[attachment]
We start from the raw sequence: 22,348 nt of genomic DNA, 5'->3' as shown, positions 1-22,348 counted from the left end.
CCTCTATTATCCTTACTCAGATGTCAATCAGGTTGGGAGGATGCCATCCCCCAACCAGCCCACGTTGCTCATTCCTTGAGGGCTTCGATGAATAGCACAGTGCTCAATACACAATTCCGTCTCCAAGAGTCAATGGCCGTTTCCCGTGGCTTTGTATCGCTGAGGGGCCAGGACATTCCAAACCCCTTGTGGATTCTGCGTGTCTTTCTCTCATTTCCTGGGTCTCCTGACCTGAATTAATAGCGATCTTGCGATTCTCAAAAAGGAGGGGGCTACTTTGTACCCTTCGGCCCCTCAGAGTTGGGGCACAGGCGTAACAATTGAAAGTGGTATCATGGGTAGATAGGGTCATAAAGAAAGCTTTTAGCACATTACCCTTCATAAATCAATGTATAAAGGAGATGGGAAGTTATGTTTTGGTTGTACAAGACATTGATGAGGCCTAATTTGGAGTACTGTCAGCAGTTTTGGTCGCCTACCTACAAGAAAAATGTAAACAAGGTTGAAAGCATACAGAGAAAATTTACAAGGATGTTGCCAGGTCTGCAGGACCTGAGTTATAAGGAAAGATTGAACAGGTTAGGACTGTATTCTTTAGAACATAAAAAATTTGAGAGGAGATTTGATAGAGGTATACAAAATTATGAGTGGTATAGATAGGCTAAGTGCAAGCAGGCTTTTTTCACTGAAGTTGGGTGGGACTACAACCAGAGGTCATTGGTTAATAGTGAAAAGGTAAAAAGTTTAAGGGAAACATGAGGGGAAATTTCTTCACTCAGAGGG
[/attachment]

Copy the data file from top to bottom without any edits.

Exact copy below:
We start from the raw sequence: 22,348 nt of genomic DNA, 5'->3' as shown, positions 1-22,348 counted from the left end.
CCTCTATTATCCTTACTCAGATGTCAATCAGGTTGGGAGGATGCCATCCCCCAACCAGCCCACGTTGCTCATTCCTTGAGGGCTTCGATGAATAGCACAGTGCTCAATACACAATTCCGTCTCCAAGAGTCAATGGCCGTTTCCCGTGGCTTTGTATCGCTGAGGGGCCAGGACATTCCAAACCCCTTGTGGATTCTGCGTGTCTTTCTCTCATTTCCTGGGTCTCCTGACCTGAATTAATAGCGATCTTGCGATTCTCAAAAAGGAGGGGGCTACTTTGTACCCTTCGGCCCCTCAGAGTTGGGGCACAGGCGTAACAATTGAAAGTGGTATCATGGGTAGATAGGGTCATAAAGAAAGCTTTTAGCACATTACCCTTCATAAATCAATGTATAAAGGAGATGGGAAGTTATGTTTTGGTTGTACAAGACATTGATGAGGCCTAATTTGGAGTACTGTCAGCAGTTTTGGTCGCCTACCTACAAGAAAAATGTAAACAAGGTTGAAAGCATACAGAGAAAATTTACAAGGATGTTGCCAGGTCTGCAGGACCTGAGTTATAAGGAAAGATTGAACAGGTTAGGACTGTATTCTTTAGAACATAAAAAATTTGAGAGGAGATTTGATAGAGGTATACAAAATTATGAGTGGTATAGATAGGCTAAGTGCAAGCAGGCTTTTTTCACTGAAGTTGGGTGGGACTACAACCAGAGGTCATTGGTTAATAGTGAAAAGGTAAAAAGTTTAAGGGAAACATGAGGGGAAATTTCTTCACTCAGAGGG